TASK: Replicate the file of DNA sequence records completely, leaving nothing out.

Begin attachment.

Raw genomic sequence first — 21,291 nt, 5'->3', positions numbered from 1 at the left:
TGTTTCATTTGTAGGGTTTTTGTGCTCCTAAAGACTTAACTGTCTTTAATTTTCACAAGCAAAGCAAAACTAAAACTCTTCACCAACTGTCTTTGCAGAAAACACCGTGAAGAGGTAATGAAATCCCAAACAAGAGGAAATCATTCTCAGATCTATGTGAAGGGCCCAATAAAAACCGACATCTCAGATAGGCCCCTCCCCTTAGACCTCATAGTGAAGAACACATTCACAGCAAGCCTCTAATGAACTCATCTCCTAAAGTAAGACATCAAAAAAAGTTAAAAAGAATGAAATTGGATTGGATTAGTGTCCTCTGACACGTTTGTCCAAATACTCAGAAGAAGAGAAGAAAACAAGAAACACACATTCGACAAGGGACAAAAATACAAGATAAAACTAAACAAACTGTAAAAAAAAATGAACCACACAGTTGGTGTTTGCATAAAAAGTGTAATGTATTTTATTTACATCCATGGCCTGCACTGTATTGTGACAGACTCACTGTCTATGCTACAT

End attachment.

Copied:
Raw genomic sequence first — 21,291 nt, 5'->3', positions numbered from 1 at the left:
TGTTTCATTTGTAGGGTTTTTGTGCTCCTAAAGACTTAACTGTCTTTAATTTTCACAAGCAAAGCAAAACTAAAACTCTTCACCAACTGTCTTTGCAGAAAACACCGTGAAGAGGTAATGAAATCCCAAACAAGAGGAAATCATTCTCAGATCTATGTGAAGGGCCCAATAAAAACCGACATCTCAGATAGGCCCCTCCCCTTAGACCTCATAGTGAAGAACACATTCACAGCAAGCCTCTAATGAACTCATCTCCTAAAGTAAGACATCAAAAAAAGTTAAAAAGAATGAAATTGGATTGGATTAGTGTCCTCTGACACGTTTGTCCAAATACTCAGAAGAAGAGAAGAAAACAAGAAACACACATTCGACAAGGGACAAAAATACAAGATAAAACTAAACAAACTGTAAAAAAAAATGAACCACACAGTTGGTGTTTGCATAAAAAGTGTAATGTATTTTATTTACATCCATGGCCTGCACTGTATTGTGACAGACTCACTGTCTATGCTACAT